Collaborative project with Bimini Shark Lab and Florida International University led by PhD student Maurits Van Zinnicq Bergmann
Understanding drivers of predator habitat and space use is increasingly important for predicting the consequences of accelerating environmental change and human activities on ecological communities. Through collecting tissue samples (e.g. blood, muscle and fin clips) of various transient and resident coastal shark species we can track diet, trophic position and resource partitioning across different spatio-temporal scales contributing important biological data.
Many elasmobranch populations are threatened worldwide by high rates of directed fishing and by-catch mortality in global fisheries, marine pollution, and habitat destruction. As such, dramatic declines have been reported from the world’s oceans. Juveniles of many shark species rely heavily on coastal habitats for survival, which are particularly prone to degradation by shoreline construction. Unfortunately, habitat loss due to anthropogenic development is occurring on a large scale, and coastal habitats in particular are at risk due to ever-increasing anthropogenic impact with ~40% of humans living within 100km of the coast. Taken together, overfishing, ocean pollution, and habitat loss have led to drastic declines in marine fish stocks, particularly for sharks, requiring the urgent need for collection of biological information on many shark species.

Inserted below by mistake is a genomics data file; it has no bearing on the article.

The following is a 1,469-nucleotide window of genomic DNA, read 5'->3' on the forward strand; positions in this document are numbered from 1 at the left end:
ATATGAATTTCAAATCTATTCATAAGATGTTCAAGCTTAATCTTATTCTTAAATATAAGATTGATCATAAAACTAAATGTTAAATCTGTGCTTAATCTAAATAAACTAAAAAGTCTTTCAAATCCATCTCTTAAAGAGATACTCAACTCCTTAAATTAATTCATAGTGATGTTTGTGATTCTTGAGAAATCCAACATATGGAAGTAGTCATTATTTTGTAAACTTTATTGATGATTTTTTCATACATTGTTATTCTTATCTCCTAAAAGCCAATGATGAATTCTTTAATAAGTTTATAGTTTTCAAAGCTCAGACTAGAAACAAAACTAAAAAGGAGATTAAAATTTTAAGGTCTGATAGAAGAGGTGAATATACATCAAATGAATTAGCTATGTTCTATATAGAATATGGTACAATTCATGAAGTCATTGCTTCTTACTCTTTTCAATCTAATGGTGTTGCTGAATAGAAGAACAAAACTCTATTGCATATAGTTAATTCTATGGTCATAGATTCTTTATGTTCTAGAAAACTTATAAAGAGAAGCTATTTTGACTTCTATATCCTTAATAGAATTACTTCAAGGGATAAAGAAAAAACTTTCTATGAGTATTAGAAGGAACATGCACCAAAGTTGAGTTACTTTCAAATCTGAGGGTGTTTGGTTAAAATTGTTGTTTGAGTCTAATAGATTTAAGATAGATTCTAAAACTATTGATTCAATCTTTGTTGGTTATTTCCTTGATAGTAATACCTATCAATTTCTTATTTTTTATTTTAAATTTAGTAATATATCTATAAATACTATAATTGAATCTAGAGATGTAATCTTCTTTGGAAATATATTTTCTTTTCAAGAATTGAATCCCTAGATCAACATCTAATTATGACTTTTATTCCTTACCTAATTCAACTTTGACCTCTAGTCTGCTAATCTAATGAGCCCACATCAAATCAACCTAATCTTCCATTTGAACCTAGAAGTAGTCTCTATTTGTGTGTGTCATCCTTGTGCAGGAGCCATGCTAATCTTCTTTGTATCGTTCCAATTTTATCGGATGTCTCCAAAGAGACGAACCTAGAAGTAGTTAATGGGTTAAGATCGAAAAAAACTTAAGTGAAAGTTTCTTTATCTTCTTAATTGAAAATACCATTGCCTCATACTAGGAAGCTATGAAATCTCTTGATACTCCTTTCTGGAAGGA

Assess dietary overlap and relationships between sharks and rays.